Kelley and therefore the result was 35-30.                                                                              of the resolution, go to the following
The two bills, when combined, would eliminate the forecasted deficit of $466 million. Half of the deficit would
be solved by raising the same revenue the Governor had in his budget proposals. The other half of the deficit 
would be solved by spending cuts. The Senate cuts are nearly the same as the Governor’s proposed cuts. The              ons/ls84/0/HR0006.htm
one big difference is the Senate would not cut Minnesota Care. If passed by the House and signed by the
Governor (this is unlikely) this bill would not cut the anticipated 25,000 to 46,000 low wage workers off their         As passed by the committee, the
subsidized health insurance under Minnesota Care.
                                                                                                                        House Budget Resolution sets
                                                                                                                        2006-07 General Fund spending
One other difference between SF 1879 and the Governor’s budget proposals is a 3% across the board cut in
state administrative budgets. During debate, the Democrats said budgeting this year should be done in a two-
                                                                                                                        at just $75 million more than
step approach. First they want to eliminate the deficit in these two bills. Then they plan to return to the normal      was      proposed    in     the
multiple omnibus budget bills. In these appropriation bills and another promised tax bill the Senate could choose       Governor’s budget (the ceiling
to invest (spend) more on their priorities and raise the revenue to accomplish the increased spending.                  for the General Fund would be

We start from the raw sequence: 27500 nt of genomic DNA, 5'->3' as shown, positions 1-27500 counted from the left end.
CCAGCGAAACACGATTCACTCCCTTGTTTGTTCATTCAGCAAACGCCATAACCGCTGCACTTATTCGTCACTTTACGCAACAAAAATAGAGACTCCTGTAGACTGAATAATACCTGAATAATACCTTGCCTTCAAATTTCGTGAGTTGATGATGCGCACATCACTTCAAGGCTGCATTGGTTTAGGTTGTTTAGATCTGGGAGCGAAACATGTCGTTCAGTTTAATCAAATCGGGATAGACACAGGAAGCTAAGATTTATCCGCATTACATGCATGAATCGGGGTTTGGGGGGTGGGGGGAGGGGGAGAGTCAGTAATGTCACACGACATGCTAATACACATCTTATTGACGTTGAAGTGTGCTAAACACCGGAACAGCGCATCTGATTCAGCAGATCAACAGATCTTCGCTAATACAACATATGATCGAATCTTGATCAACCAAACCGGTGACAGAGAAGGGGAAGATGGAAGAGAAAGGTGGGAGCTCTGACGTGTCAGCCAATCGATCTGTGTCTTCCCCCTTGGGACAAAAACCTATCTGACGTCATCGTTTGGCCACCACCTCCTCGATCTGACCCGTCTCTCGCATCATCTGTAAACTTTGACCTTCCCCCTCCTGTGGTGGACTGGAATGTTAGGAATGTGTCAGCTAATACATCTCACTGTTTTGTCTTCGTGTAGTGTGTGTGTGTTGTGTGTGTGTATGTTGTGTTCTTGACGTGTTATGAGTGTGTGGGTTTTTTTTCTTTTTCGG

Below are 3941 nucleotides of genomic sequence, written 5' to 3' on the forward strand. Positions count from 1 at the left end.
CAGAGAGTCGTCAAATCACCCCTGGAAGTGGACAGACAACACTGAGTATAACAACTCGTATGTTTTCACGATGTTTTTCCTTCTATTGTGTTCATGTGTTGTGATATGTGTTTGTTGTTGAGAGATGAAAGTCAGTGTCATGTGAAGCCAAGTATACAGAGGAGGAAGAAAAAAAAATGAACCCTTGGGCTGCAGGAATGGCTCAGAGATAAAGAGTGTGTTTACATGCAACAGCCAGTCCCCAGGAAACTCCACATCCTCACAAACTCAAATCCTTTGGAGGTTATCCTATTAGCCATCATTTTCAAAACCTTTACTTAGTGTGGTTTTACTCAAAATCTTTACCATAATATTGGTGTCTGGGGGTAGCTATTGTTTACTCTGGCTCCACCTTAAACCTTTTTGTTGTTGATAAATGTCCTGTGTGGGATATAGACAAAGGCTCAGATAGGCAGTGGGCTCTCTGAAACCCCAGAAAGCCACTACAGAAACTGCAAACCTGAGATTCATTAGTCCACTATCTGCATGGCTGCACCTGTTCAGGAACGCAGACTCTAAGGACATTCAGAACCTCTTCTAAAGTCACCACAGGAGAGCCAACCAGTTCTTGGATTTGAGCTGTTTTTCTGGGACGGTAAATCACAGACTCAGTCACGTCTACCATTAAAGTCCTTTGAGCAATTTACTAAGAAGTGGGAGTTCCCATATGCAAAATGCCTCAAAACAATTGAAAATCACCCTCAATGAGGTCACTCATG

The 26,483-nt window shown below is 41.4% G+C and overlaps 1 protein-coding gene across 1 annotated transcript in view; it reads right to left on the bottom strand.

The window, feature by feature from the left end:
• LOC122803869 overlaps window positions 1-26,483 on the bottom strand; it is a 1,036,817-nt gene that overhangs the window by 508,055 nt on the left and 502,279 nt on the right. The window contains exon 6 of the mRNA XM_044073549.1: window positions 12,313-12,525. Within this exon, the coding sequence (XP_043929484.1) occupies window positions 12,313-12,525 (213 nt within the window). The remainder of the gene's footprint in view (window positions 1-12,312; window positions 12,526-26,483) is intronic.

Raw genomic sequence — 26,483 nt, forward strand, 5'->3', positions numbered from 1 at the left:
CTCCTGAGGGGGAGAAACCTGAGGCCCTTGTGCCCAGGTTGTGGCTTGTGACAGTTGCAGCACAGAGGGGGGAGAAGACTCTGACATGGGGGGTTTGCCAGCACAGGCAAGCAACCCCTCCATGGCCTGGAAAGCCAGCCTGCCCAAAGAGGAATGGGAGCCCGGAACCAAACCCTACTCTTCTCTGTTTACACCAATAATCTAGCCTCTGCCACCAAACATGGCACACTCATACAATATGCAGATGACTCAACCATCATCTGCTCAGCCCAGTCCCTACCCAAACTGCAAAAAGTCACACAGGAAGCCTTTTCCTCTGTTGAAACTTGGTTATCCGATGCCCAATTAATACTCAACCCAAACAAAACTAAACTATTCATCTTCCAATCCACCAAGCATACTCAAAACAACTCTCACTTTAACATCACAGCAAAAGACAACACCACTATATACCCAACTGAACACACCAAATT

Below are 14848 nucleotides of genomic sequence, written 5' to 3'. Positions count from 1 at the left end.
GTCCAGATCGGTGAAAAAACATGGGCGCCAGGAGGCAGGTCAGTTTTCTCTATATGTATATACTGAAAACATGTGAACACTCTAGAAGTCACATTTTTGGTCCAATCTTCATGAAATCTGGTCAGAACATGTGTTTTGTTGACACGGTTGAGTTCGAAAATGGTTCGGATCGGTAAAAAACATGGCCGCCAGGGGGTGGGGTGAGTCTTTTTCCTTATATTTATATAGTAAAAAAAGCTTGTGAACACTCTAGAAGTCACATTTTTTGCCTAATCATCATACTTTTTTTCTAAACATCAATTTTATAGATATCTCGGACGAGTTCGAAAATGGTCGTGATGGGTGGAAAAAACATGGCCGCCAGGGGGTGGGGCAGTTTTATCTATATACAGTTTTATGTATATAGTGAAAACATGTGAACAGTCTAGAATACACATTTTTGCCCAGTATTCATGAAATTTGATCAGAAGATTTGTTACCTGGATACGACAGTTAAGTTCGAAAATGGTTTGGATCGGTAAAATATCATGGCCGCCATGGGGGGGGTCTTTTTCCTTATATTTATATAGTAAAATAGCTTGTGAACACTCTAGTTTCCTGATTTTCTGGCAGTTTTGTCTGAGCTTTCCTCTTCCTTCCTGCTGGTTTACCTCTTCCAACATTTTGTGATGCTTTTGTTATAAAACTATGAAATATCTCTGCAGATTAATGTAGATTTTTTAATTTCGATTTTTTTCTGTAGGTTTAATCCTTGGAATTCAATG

$29.8 billion).
The Republicans in the Senate voted no on both bills. They expressed their belief that these two bills are just a
partisan gimmick to allow the DFL to say they have passed a balance budget. For a detailed spread sheet you can         Once the Budget Resolution is
go to the following website:         passed, the House is locked into
                                                                                                                        spending no more than the
                                                                                                                        amount set in the Budget
       Minnesota House sets spending limit for 2006-07 in budget resolution (HR 6)                                      Resolution. This is also the
                                                                                                                        number used to determine the
The Minnesota House, in an interesting parliamentary maneuver, has passed HR 6. This resolution sets a ceiling          spending targets for each of the
of $29.8 billion on General Fund spending for the 2006-07 budget. This limit is almost identical to the                 House’s finance committees.